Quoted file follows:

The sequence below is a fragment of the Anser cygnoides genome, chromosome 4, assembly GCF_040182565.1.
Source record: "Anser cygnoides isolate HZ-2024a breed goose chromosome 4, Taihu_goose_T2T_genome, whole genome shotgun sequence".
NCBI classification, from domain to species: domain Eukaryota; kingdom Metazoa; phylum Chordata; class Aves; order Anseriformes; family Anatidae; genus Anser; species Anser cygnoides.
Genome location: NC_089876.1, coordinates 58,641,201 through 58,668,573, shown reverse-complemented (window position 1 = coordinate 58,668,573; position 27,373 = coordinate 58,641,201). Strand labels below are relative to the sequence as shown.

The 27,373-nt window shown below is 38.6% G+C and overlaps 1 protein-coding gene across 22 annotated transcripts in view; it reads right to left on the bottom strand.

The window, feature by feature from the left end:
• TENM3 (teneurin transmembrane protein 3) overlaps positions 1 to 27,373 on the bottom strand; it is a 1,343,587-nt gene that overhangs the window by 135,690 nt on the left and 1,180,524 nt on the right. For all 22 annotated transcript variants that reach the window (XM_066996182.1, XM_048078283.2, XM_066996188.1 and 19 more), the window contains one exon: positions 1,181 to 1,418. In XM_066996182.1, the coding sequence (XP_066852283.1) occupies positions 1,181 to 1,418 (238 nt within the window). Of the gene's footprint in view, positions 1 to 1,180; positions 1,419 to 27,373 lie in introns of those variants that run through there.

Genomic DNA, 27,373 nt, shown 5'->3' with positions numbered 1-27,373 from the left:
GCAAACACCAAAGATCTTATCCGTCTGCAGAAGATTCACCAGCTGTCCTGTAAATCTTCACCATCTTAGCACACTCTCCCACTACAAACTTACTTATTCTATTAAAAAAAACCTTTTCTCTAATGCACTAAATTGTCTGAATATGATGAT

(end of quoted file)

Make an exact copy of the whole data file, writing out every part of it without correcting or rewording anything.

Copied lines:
The sequence below is a fragment of the Anser cygnoides genome, chromosome 4, assembly GCF_040182565.1.
Source record: "Anser cygnoides isolate HZ-2024a breed goose chromosome 4, Taihu_goose_T2T_genome, whole genome shotgun sequence".
NCBI classification, from domain to species: domain Eukaryota; kingdom Metazoa; phylum Chordata; class Aves; order Anseriformes; family Anatidae; genus Anser; species Anser cygnoides.
Genome location: NC_089876.1, coordinates 58,641,201 through 58,668,573, shown reverse-complemented (window position 1 = coordinate 58,668,573; position 27,373 = coordinate 58,641,201). Strand labels below are relative to the sequence as shown.

The 27,373-nt window shown below is 38.6% G+C and overlaps 1 protein-coding gene across 22 annotated transcripts in view; it reads right to left on the bottom strand.

The window, feature by feature from the left end:
• TENM3 (teneurin transmembrane protein 3) overlaps positions 1 to 27,373 on the bottom strand; it is a 1,343,587-nt gene that overhangs the window by 135,690 nt on the left and 1,180,524 nt on the right. For all 22 annotated transcript variants that reach the window (XM_066996182.1, XM_048078283.2, XM_066996188.1 and 19 more), the window contains one exon: positions 1,181 to 1,418. In XM_066996182.1, the coding sequence (XP_066852283.1) occupies positions 1,181 to 1,418 (238 nt within the window). Of the gene's footprint in view, positions 1 to 1,180; positions 1,419 to 27,373 lie in introns of those variants that run through there.

Genomic DNA, 27,373 nt, shown 5'->3' with positions numbered 1-27,373 from the left:
GCAAACACCAAAGATCTTATCCGTCTGCAGAAGATTCACCAGCTGTCCTGTAAATCTTCACCATCTTAGCACACTCTCCCACTACAAACTTACTTATTCTATTAAAAAAAACCTTTTCTCTAATGCACTAAATTGTCTGAATATGATGAT